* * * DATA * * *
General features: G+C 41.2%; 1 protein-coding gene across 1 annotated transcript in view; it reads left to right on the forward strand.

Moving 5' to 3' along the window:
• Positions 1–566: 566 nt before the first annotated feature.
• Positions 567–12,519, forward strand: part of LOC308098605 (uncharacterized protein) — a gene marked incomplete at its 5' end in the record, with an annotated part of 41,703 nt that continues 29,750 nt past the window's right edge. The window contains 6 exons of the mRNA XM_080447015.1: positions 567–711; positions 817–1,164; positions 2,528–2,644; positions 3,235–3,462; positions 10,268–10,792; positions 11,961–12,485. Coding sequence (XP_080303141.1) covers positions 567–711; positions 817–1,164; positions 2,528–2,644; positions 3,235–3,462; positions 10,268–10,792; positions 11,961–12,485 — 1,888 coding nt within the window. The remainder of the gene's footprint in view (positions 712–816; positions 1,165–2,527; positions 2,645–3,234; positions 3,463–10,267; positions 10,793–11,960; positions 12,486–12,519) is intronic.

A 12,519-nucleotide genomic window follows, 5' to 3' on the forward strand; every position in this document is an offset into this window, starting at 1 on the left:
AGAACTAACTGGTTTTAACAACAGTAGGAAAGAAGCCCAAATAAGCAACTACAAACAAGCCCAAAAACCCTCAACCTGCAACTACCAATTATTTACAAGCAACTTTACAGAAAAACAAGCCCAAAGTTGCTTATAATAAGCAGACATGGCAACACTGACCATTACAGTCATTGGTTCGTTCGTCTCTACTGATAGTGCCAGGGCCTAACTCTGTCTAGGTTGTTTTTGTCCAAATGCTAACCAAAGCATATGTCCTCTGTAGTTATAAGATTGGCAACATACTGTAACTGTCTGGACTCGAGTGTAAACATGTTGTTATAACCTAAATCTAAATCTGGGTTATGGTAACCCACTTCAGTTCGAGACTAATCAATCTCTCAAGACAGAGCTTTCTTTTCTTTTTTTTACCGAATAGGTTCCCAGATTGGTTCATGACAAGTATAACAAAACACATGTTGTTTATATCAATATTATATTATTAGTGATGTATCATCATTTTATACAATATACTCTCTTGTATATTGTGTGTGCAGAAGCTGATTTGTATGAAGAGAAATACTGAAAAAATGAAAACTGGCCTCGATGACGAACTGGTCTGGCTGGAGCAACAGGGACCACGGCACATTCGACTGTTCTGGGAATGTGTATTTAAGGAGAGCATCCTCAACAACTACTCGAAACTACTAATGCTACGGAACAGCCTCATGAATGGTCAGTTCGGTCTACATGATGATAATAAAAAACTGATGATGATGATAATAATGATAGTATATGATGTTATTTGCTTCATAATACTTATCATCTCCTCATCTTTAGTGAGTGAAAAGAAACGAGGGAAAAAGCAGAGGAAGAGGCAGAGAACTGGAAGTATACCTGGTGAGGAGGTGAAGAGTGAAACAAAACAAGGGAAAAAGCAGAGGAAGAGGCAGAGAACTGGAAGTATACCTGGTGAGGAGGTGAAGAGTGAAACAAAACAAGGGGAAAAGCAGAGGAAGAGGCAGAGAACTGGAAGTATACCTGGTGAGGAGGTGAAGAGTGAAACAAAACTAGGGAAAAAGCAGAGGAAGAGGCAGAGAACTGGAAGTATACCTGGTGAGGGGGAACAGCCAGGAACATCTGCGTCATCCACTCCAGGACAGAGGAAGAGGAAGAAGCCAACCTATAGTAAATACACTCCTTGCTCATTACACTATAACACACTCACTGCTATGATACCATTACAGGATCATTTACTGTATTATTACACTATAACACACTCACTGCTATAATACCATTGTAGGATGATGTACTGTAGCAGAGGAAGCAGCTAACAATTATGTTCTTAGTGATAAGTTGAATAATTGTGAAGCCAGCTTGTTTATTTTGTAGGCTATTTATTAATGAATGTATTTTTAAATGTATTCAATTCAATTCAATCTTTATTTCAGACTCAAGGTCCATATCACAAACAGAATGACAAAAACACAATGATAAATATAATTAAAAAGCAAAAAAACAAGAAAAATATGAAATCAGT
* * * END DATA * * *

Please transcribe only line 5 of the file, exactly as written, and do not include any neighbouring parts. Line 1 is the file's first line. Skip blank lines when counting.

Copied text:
A 12,519-nucleotide genomic window follows, 5' to 3' on the forward strand; every position in this document is an offset into this window, starting at 1 on the left: